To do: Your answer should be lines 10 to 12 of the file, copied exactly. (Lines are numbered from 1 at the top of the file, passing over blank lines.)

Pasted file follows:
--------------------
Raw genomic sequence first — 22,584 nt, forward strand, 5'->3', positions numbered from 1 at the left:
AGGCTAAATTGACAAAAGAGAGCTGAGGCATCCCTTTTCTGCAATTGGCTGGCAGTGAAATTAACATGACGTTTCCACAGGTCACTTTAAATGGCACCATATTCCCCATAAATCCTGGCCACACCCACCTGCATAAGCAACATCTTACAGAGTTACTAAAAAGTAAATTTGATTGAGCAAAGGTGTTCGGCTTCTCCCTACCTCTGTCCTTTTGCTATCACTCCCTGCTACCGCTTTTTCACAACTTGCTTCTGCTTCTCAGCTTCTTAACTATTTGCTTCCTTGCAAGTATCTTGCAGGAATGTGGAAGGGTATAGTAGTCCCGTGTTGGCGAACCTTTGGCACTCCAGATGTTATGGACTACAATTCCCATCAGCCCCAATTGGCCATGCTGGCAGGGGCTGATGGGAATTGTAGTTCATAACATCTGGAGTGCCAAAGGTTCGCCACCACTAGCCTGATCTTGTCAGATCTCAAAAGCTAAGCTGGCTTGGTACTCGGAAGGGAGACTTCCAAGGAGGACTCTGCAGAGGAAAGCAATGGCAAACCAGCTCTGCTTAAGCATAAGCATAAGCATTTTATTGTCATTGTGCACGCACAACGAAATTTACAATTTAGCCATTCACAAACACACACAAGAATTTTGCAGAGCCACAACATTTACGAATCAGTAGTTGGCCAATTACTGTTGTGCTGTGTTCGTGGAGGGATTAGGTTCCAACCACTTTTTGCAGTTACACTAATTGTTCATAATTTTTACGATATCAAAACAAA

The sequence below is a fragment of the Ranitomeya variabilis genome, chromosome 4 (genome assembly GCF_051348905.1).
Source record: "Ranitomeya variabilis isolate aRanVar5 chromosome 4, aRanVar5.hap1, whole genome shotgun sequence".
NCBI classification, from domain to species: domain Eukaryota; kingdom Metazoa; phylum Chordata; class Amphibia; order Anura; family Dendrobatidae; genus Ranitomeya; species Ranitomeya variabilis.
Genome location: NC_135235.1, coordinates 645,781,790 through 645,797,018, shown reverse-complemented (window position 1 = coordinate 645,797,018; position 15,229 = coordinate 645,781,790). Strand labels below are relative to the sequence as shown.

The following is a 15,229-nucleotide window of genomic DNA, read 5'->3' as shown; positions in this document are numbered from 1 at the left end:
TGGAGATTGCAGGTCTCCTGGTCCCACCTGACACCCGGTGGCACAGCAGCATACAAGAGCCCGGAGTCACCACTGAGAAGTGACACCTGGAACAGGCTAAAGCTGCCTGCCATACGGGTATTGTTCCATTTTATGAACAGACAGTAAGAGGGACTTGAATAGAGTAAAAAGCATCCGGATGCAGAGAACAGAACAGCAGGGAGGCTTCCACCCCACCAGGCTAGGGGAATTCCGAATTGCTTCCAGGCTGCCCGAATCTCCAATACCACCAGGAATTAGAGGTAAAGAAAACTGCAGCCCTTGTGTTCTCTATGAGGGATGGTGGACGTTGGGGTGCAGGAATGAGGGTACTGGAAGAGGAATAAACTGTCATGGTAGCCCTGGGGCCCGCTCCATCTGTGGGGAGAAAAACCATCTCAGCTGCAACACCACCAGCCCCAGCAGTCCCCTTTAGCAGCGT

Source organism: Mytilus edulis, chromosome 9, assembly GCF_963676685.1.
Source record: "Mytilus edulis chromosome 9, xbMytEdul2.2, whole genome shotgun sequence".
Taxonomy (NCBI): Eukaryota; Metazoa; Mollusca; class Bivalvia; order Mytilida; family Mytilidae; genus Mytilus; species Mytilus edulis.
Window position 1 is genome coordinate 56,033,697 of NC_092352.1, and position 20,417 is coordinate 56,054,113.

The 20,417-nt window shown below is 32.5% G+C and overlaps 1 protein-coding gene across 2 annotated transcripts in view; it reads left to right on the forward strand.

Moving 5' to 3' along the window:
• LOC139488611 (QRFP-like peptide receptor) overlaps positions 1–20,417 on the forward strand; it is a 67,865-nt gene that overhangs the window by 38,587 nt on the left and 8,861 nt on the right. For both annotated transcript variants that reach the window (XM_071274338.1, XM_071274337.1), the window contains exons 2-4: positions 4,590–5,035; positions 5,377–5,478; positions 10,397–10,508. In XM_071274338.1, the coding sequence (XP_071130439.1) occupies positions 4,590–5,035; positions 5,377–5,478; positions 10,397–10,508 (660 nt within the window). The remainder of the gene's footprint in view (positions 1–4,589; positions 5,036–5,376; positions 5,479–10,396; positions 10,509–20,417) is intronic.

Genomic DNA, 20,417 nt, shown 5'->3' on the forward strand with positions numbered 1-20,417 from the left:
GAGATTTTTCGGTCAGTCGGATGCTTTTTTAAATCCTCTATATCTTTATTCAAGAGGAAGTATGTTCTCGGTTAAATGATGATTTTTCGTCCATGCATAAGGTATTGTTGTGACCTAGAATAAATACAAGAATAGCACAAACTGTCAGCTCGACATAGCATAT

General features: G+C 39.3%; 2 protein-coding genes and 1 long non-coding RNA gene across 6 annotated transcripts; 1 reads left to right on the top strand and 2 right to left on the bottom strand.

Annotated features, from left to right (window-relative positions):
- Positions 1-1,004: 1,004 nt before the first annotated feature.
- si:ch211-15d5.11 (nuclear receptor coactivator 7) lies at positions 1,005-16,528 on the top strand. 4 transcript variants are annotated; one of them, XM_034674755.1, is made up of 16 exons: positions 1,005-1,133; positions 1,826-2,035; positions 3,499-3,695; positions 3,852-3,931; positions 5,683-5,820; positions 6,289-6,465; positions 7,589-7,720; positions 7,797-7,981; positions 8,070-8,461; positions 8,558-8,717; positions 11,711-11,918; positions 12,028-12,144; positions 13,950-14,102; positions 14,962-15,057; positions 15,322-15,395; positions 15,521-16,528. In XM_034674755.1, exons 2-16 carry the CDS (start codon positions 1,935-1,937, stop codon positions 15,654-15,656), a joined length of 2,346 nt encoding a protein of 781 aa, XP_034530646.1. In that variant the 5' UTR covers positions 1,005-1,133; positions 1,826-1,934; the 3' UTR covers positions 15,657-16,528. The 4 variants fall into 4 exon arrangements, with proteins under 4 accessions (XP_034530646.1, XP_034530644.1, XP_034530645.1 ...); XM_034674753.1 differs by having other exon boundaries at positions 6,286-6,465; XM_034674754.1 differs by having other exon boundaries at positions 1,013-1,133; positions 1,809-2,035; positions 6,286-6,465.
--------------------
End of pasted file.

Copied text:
Source record: "Mytilus edulis chromosome 9, xbMytEdul2.2, whole genome shotgun sequence".
Taxonomy (NCBI): Eukaryota; Metazoa; Mollusca; class Bivalvia; order Mytilida; family Mytilidae; genus Mytilus; species Mytilus edulis.
Window position 1 is genome coordinate 56,033,697 of NC_092352.1, and position 20,417 is coordinate 56,054,113.